In the wake of every legislative session in Minnesota, no matter how wonderful or poorly it went, lawmakers from both sides of the political aisle typically travel around, talking to the media and anyone else who will listen about the good things they accomplished.

    In the wake of every legislative session in Minnesota, no matter how wonderful or poorly it went, lawmakers from both sides of the political aisle typically travel around, talking to the media and anyone else who will listen about the good things they accomplished.

    That’s the case again this spring, and around these parts, lawmakers, including our own District 1B State Rep. Deb Kiel (R-Crookston), are saying that northwestern Minnesota fared pretty well in the 2017 Minnesota Legislative session.

    Kiel made some good points in a chat with the Times Monday. But if you want to improve life in northwestern Minnesota and you’re a state legislator, you battle tooth and nail to get $3 million included in the 2018 bonding bill so the Crookston-based organization can finally construct a much-needed new facility on the north end of town, on North Broadway.

    NCFB had a great chance of getting included in the 2016 bonding bill, but the legislature and Gov. Mark Dayton failed to pass one. They passed one just under $1 billion this year with some needed projects for Crookston and the surrounding area, but somehow left out the $3 million for NCFB.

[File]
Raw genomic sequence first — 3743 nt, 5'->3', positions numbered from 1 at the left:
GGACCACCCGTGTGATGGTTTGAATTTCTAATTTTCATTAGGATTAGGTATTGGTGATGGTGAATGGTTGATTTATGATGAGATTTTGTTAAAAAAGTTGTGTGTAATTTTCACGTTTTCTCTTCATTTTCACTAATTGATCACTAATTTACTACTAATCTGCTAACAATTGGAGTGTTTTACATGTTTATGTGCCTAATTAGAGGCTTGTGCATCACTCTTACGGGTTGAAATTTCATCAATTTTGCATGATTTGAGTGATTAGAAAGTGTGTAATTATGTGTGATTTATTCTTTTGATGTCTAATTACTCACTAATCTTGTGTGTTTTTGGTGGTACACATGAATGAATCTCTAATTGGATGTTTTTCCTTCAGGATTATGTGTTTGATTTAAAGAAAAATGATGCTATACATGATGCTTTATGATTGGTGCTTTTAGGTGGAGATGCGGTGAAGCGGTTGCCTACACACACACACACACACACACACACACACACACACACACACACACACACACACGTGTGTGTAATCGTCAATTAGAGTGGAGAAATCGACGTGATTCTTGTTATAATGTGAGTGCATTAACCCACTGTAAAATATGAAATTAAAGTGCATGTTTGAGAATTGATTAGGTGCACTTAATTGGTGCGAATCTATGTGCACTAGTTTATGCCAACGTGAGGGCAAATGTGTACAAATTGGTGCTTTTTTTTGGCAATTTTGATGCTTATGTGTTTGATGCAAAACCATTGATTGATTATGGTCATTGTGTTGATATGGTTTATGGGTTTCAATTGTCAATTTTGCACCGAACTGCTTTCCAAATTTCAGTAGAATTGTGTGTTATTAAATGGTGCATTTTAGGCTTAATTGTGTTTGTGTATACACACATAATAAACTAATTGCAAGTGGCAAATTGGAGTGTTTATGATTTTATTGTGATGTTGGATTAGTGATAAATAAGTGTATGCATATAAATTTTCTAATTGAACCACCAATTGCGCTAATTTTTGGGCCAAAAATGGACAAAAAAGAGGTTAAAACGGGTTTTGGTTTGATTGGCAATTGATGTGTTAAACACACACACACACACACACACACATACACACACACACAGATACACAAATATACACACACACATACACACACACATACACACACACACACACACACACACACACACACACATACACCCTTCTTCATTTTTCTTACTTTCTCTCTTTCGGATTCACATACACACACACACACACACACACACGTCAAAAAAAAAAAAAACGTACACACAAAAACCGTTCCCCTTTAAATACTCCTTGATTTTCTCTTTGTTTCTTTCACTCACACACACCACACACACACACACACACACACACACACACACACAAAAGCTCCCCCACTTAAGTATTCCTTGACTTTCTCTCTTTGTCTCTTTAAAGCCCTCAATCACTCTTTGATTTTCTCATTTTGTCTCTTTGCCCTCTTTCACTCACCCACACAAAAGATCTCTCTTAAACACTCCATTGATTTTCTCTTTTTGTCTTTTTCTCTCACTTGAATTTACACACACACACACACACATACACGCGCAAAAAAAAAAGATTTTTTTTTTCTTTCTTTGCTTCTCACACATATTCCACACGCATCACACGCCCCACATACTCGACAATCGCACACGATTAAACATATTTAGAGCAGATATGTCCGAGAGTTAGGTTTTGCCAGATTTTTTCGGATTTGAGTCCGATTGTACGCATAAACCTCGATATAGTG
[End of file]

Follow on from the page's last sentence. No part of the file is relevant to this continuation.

When local people think about our NCFB, we probably think of pictures of young volunteers in the newspaper filling boxes of food as fast as they can, or NCFB Executive Director Susie Novak accepting a large ceremonial donation check from some organization.

    But the NCFB is a gigantic operation, serving 21 counties and partnering with hundreds of agencies, charities and local food shelves in order to provide food for a growing number of families in need across a big swath of this great state of ours.

    The downtown office space and warehouse is old and cramped. The warehouse in the industrial park helps, but logistically it’s not convenient and conducive to an efficient operation. Building a one-stop facility on North Broadway makes perfect sense. This isn’t some pork project; it’s not fluff. This is a project that will meet essential needs across the region.

    Tax cuts are nice, and so is building new roads and bridges. But people don’t really think about those things when they’re wondering how they’re going to put food on the table for their family.

    Then there’s the fact that it’s hard for Novak and her team to raise the required local match of $3 million when their sales pitch doesn’t include the certainty that $3 million from the state in order to build the $6 million facility in Crookston is secured.

    Oh, and construction projects tend to get more expensive the longer they’re put off.

    One could go on and on.

    Kiel told the Times Monday that making sure funding for the NCFB is included in a 2018 bonding bill that she thinks will be similar in size to this year is “absolutely at the top of her list” of things to do.

    Get it done, and that would be excellent news for a lot of families, and a boost for northwest Minnesota.